Schizophrenia and comorbid human Immunodeficiency Virus or Hepatitis C Virus
Patients with schizophrenia are at significantly increased risk for infection with human immunodeficiency virus (HIV), hepatitis C virus, or both. Several factors underlie this increased risk, including substance abuse and high-risk sexual behavior. Although being sexually active tends to be less common among patients with schizophrenia than among nonpsychotic individuals, patients with schizophrenia who are sexually active are more likely than nonpsychotic individuals to engage in high-risk behavior. Many patients with schizophrenia have inadequate knowledge about the risks of HIV, but delivering factual information is not likely, by itself, to bring about behavioral changes that reduce the risk of exposure and transmission. Comorbidity of schizophrenia and life-threatening viral illnesses incurs a worse prognosis for both conditions. Nevertheless, effective pharmacotherapy exists, and antipsychotics and highly active antiretroviral treatments for HIV can be used together successfully. The clinical challenge is to encourage adherence to treatment and to coordinate the clinical services needed to address the diverse psychiatric and medical problems that coexist in this population.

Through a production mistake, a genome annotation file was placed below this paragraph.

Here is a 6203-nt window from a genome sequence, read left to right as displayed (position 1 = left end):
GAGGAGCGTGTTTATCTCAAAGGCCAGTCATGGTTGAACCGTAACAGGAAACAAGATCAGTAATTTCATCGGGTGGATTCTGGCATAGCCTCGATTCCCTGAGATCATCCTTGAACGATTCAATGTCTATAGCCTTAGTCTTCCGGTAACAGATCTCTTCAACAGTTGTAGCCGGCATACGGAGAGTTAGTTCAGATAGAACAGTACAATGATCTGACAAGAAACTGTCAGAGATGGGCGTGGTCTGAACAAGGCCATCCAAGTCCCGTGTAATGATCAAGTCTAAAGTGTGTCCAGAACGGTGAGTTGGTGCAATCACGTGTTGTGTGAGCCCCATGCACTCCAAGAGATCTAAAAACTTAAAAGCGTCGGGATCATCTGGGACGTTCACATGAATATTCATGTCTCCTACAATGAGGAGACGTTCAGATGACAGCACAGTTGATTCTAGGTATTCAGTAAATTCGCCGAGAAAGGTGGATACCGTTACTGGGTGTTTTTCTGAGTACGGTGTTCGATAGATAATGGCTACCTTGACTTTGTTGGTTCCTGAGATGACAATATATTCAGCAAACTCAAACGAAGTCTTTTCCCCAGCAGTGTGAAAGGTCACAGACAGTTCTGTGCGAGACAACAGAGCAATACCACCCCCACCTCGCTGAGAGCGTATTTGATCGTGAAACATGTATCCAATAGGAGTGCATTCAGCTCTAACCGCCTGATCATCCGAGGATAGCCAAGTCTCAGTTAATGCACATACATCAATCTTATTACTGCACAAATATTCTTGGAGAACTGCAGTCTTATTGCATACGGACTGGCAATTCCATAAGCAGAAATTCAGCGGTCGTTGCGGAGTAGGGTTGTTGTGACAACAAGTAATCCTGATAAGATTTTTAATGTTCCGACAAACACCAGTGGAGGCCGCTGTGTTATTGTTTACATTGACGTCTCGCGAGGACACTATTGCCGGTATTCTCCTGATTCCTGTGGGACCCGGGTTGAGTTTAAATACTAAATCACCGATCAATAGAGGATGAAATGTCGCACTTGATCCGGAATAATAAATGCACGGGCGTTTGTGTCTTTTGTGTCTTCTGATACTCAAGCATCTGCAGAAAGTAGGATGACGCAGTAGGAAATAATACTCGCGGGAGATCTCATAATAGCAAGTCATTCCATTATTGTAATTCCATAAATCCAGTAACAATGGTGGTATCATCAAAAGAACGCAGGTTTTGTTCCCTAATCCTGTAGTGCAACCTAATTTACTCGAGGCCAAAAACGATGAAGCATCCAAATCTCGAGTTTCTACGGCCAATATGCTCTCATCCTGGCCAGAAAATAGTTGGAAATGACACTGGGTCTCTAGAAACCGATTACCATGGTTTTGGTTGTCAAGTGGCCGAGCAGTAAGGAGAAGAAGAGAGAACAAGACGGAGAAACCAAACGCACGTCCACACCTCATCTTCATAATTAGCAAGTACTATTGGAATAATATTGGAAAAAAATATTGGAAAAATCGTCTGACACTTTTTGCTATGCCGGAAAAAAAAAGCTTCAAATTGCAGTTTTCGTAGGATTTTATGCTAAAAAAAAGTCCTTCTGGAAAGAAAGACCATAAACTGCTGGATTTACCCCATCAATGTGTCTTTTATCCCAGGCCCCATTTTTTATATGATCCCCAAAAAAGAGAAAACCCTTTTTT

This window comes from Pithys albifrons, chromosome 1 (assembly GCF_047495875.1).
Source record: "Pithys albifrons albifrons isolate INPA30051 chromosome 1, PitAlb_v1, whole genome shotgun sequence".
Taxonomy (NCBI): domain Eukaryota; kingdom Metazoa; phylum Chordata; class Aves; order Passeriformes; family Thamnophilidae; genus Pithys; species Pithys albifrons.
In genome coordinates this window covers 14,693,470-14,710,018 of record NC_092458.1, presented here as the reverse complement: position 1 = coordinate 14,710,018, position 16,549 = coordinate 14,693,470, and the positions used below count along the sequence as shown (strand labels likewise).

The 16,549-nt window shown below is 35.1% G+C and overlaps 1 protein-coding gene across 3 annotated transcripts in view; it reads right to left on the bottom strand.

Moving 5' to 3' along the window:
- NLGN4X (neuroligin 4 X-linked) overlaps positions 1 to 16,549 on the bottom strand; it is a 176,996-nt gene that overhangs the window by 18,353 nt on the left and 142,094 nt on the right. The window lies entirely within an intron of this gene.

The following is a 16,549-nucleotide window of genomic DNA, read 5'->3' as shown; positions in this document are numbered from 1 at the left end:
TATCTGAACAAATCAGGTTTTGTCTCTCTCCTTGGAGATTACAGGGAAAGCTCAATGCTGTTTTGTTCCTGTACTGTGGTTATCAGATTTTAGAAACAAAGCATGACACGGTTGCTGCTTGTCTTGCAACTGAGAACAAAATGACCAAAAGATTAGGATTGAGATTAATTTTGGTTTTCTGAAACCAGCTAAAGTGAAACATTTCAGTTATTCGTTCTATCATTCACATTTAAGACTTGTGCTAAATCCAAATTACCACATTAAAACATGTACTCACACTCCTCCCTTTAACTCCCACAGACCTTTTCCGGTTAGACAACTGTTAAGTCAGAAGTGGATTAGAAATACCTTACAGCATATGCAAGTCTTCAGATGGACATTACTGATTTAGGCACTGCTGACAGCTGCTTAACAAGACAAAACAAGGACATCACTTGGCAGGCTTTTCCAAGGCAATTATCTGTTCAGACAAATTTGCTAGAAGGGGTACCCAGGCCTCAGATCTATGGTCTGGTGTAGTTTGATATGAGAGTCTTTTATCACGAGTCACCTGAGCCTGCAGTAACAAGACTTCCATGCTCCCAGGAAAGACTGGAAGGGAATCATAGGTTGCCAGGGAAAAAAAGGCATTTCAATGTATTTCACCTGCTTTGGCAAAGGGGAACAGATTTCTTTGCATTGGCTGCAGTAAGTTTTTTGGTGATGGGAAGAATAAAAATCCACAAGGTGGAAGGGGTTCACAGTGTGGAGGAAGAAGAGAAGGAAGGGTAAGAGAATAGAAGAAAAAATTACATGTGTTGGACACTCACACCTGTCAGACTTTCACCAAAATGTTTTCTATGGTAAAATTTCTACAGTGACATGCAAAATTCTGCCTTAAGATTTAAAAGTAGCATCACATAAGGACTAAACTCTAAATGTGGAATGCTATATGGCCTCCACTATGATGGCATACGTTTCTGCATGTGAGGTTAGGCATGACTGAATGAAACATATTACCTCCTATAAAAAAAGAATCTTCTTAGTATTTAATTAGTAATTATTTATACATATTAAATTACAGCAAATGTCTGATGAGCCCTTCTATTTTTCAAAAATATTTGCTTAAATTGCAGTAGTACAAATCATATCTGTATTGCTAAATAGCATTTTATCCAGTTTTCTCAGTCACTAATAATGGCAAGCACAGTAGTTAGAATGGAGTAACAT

- Schizophrenia and comorbid human Immunodeficiency Virus or Hepatitis C Virus.pdf application/pdf 146 KB Download File
Also Published In
- Journal of Clinical Psychiatry